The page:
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Tribute (EN)

Tribute (EN)

. 3 min read

Towards the end of December, many bloggers I follow posted 20-year anniversary notes about the Romanian Revolution of 1989. I am still debating with myself about the inter-woven layers of the mass demonstrations, the popular revolt, the coup within the communist party nomenklatura of that time, etc… But I can tell you about the things that happened to me during those troubled days:

In late spring 1989, I was conscripted for the obligatory military stage, and late summer assigned to an infantry unit in Bacău, in spite of a clear case of flat feet, and of a potentially damaging kidney condition. I reported to my unit at the end of September 1989, noticing the military neighborhood–an air-force unit, a Securitate unit, a disciplinary battalion, a tanks & armored cars unit, as well as my destination, a combined infantry-artillery unit. Went through basic training and got sworn in by some time in November, while working the surrounding corn fields and following the works of the XIVth Congress of the Communist Party. Having some talent for acting, I joined with a dozen colleagues, and entered a competition for the artistic brigades of the military units located in the East of the country.

Unaware of the developments in Timișoara, our brigade won the competition, by lunchtime on December 17, with a sketch based on the conclusions of the XIVth Congress and the Căpâlna women dance. As a reward, we were allowed to take an after-lunch leave in town, until the 8:00 pm roll-call. Just as everybody else in town, we were totally oblivious about the protests taking place 600 km away, and made the best out of the first leave in 3 months. Only upon return to our unit did we realize something was boiling down–the entire neighborhood was up in arms. A bike-riding colonel stopped and disciplined our brigade, breaking the news that “Hungarians had invaded the West of the country,” and severely directed all of us to our battle stations! We didn’t even know the appropriate password, and I now realize we could’ve been killed upon return, just as it happened in Otopeni, as I learned a lot later…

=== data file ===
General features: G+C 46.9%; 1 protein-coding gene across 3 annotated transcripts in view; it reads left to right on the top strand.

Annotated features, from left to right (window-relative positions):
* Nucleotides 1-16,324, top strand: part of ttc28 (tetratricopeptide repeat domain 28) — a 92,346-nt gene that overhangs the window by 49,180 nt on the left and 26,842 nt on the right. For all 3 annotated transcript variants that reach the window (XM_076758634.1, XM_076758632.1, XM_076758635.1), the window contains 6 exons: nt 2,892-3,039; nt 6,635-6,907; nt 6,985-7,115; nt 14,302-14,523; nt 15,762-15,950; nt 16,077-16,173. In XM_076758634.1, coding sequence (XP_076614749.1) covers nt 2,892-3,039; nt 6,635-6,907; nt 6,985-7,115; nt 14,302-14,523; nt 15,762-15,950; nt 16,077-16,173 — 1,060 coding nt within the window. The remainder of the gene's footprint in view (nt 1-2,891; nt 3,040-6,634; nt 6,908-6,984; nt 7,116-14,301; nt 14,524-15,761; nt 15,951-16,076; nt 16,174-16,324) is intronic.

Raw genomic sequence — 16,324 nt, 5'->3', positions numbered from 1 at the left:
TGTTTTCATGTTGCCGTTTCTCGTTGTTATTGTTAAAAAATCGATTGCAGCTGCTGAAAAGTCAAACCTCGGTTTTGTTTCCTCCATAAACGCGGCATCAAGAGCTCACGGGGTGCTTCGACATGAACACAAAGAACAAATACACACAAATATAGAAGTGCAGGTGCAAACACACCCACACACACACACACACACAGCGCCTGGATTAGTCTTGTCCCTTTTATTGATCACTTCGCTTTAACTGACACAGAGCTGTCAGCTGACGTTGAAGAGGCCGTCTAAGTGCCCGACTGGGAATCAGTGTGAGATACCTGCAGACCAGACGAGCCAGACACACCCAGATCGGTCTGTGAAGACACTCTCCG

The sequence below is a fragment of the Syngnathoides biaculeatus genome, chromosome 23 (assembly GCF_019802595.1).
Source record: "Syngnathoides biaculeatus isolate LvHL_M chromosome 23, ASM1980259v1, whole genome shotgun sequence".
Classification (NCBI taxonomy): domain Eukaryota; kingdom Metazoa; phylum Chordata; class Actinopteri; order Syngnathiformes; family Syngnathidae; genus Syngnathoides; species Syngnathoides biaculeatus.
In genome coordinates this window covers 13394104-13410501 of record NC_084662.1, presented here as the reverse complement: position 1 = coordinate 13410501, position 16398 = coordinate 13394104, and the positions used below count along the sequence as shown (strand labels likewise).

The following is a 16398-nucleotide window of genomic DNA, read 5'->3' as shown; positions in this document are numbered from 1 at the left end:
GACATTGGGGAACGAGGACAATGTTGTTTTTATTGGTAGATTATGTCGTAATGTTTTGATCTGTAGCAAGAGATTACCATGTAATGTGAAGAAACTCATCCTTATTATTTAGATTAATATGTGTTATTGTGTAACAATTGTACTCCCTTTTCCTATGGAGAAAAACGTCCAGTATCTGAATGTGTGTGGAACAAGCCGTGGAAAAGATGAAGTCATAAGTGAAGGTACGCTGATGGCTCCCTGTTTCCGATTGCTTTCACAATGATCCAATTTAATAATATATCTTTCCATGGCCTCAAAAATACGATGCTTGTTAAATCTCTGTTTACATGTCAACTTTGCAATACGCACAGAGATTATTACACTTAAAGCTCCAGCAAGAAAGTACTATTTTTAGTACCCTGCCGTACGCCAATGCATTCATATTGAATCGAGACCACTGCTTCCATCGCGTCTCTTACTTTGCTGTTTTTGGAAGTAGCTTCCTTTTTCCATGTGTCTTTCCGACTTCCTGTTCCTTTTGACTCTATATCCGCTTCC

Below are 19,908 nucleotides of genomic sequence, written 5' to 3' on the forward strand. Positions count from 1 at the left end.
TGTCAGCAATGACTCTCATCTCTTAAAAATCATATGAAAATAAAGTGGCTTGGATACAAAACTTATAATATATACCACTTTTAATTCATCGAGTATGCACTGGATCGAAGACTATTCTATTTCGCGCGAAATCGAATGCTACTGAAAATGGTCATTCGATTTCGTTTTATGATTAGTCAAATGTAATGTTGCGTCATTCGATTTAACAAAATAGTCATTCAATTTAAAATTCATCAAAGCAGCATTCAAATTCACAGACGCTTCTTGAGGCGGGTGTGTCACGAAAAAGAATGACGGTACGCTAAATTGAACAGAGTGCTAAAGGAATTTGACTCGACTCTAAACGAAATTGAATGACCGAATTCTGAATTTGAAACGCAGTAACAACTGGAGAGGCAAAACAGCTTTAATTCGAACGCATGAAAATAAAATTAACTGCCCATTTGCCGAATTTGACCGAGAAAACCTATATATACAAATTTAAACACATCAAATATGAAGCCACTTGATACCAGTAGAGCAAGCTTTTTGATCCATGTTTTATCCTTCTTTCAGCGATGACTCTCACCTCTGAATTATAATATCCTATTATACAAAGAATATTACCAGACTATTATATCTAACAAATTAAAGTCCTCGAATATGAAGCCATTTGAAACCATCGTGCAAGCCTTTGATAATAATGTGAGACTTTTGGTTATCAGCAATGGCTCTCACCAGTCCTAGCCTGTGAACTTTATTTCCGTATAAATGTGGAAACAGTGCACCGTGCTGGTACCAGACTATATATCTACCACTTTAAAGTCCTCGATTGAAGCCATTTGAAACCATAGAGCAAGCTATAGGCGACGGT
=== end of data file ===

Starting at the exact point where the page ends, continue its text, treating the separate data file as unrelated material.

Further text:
I won’t dwell too much on the way we spent those days, fully geared, prepared for battle, and constantly being told we were sworn in, under oath to serve the country–whatever monstrosity that may have meant… We started getting some real news on December 21, with the televised revolution. I remember we were deployed in town that night, to guard the heavily armed headquarters of the local militia–nobody in, nobody out… During that night and our following missions at the local shoe factory, city council and telecom, I discussed with my platoon-mates about the return of King Michael, the restoration of the 1923 Constitution, as well as the trial of communist crimes, similar to those of Nuremberg. The state of war-like alert only ended in early January, and then we could finally take our “Christmas leave”–with that 1-week leave I spent at home, witnessing the first mineriad and talking to my father, I realized that I’d been dreaming: Romania was never going back to monarchy, and communist crimes were never to be tried 🙁

A lot of people died during those days–fortunately enough, not under my very eyes… An estimated 2 million, including grandpa, were victims of the communist regime in Romania alone… And a lot more people died and withered within, in the following days and years, waiting for retribution, for justice, for restoration of property rights… I paid my tribute and respects to all of them, last October, just weeks ahead of the 20-year anniversary of the fall of the Berlin Wall… It’s their merit that we finally witnessed the change, and it’s our obligation to make things right for them all! I also struggle with that obligation…